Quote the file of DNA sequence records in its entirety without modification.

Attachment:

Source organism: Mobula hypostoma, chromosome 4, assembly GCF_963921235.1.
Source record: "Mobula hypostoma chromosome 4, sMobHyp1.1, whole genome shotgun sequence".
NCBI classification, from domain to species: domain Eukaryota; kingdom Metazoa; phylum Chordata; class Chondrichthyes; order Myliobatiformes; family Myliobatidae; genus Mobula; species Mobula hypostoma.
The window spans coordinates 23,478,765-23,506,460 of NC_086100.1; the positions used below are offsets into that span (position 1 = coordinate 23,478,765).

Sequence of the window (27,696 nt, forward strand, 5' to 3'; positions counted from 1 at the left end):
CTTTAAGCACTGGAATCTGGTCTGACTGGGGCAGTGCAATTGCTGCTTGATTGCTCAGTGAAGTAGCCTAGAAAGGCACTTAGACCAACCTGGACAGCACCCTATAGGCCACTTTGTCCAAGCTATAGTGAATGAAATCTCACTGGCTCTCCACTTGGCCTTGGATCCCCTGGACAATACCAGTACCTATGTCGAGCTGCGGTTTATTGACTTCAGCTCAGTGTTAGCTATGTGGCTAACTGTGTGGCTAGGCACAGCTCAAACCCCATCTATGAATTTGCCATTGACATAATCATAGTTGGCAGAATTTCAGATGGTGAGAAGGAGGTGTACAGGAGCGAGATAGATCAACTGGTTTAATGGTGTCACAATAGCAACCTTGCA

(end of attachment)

Source organism: Mobula hypostoma, chromosome 4, assembly GCF_963921235.1.
Source record: "Mobula hypostoma chromosome 4, sMobHyp1.1, whole genome shotgun sequence".
NCBI classification, from domain to species: domain Eukaryota; kingdom Metazoa; phylum Chordata; class Chondrichthyes; order Myliobatiformes; family Myliobatidae; genus Mobula; species Mobula hypostoma.
The window spans coordinates 23,478,765-23,506,460 of NC_086100.1; the positions used below are offsets into that span (position 1 = coordinate 23,478,765).

Sequence of the window (27,696 nt, forward strand, 5' to 3'; positions counted from 1 at the left end):
CTTTAAGCACTGGAATCTGGTCTGACTGGGGCAGTGCAATTGCTGCTTGATTGCTCAGTGAAGTAGCCTAGAAAGGCACTTAGACCAACCTGGACAGCACCCTATAGGCCACTTTGTCCAAGCTATAGTGAATGAAATCTCACTGGCTCTCCACTTGGCCTTGGATCCCCTGGACAATACCAGTACCTATGTCGAGCTGCGGTTTATTGACTTCAGCTCAGTGTTAGCTATGTGGCTAACTGTGTGGCTAGGCACAGCTCAAACCCCATCTATGAATTTGCCATTGACATAATCATAGTTGGCAGAATTTCAGATGGTGAGAAGGAGGTGTACAGGAGCGAGATAGATCAACTGGTTTAATGGTGTCACAATAGCAACCTTGCA